Welcome to this week's Market Wrap Podcast, I'm Mike Gleason.
Coming up we'll hear from Gerald Celente, one of the top trends forecasters in the world and Publisher of the Trends Journal. Gerald breaks down the latest in the emerging geopolitical conflict, the latest Fed decision on interest rates, why the metals markets are still so manipulated, and the role that gold and silver will play in the coming years. Don't miss my interview with Gerald Celente coming up after this week's market update.
Notwithstanding this morning's big rally in precious metals on another dismal jobs report, the metals markets keep fighting against deflationary headwinds. Dismal manufacturing numbers out of China continue to put downward pressure on commodity prices across the board. The bright spot has been the palladium market. Prices for palladium are moving up big for the fourth straight week, with the automotive metal gaining another 4.5% this week to trade at $696 an ounce as of this Friday morning recording. Palladium is now up a whopping 19% since Labor Day.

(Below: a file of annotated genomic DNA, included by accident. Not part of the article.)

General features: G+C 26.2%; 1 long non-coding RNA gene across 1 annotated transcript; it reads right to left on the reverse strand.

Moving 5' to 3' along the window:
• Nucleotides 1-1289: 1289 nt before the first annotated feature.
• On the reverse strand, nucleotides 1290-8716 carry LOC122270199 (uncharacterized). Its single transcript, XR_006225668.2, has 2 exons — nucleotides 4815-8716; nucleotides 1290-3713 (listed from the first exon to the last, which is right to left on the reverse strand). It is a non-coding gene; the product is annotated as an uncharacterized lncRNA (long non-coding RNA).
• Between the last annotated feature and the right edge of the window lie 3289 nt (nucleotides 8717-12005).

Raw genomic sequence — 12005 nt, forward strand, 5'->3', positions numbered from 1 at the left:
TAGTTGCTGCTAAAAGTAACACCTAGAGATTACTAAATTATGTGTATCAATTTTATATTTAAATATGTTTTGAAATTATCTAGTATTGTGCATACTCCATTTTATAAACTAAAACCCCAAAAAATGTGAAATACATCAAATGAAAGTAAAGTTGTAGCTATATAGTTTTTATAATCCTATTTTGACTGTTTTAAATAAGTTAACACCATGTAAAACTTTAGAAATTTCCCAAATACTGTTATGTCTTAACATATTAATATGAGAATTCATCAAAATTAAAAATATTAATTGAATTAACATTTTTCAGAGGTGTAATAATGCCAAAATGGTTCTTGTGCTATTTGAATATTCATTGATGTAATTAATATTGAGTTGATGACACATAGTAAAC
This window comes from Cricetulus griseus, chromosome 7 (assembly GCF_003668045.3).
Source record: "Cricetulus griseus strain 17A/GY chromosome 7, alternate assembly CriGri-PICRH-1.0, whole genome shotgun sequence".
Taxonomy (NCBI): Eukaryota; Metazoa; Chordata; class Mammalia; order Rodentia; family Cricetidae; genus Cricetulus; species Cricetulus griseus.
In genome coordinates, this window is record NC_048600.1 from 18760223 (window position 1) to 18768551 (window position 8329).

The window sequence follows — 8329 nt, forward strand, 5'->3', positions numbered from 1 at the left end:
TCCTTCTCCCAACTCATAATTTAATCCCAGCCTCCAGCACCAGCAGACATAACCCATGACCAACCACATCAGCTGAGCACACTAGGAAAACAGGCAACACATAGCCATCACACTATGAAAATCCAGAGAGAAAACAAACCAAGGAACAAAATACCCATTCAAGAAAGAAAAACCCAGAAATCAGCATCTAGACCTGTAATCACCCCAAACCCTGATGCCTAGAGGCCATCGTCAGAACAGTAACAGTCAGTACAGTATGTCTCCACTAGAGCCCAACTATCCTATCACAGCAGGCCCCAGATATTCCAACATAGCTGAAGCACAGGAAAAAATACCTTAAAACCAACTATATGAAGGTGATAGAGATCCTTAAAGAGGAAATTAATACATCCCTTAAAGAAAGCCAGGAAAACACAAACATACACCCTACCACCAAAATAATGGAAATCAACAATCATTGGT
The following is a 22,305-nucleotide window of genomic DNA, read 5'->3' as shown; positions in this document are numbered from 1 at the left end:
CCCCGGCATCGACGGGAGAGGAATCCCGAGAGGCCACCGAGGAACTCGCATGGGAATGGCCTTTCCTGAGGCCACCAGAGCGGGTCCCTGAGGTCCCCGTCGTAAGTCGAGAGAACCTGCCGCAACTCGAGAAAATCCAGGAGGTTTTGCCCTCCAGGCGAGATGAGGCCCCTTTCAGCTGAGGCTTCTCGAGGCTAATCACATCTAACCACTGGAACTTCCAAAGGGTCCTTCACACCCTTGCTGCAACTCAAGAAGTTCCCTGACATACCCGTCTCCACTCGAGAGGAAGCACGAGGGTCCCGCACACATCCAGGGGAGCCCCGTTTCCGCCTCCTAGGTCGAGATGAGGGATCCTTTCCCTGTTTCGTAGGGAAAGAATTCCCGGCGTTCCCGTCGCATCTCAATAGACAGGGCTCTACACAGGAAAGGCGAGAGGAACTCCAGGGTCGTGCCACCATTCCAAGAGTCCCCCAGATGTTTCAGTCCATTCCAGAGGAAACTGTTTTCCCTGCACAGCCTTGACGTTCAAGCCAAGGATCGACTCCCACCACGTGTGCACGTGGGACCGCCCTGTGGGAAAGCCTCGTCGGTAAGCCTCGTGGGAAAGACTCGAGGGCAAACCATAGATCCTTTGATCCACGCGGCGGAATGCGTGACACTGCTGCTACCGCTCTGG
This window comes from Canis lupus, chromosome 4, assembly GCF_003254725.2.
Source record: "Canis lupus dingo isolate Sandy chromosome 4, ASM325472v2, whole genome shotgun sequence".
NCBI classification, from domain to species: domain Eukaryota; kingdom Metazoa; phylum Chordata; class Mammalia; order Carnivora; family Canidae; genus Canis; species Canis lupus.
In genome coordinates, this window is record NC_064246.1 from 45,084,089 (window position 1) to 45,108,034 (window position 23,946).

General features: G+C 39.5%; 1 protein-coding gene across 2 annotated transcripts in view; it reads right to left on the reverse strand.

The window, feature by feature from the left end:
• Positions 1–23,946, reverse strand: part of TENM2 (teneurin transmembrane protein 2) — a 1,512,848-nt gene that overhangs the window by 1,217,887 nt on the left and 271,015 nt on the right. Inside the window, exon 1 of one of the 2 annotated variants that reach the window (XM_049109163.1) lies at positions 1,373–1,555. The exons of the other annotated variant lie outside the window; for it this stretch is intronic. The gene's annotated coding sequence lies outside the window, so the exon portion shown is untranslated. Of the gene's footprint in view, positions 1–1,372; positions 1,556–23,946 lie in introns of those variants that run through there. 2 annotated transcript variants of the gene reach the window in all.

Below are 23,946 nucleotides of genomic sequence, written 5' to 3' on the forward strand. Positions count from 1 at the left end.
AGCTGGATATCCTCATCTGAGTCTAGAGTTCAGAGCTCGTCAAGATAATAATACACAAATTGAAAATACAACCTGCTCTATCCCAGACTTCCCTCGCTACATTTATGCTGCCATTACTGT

Platinum, however, has struggled mightily on continued fallout from the Volkswagen emissions scandal. Platinum prices currently come in at $907 an ounce, down 4.3% on the week.
Turning to gold and silver, the money metals have risen this morning – bouncing off the lower bounds of their trading ranges for the year. Thanks to today's rally gold is now down just 0.8% for the week to trade at $1,139 per ounce. Silver is essentially flat for the week based on this morning's advance and currently comes in at $15.11 an ounce.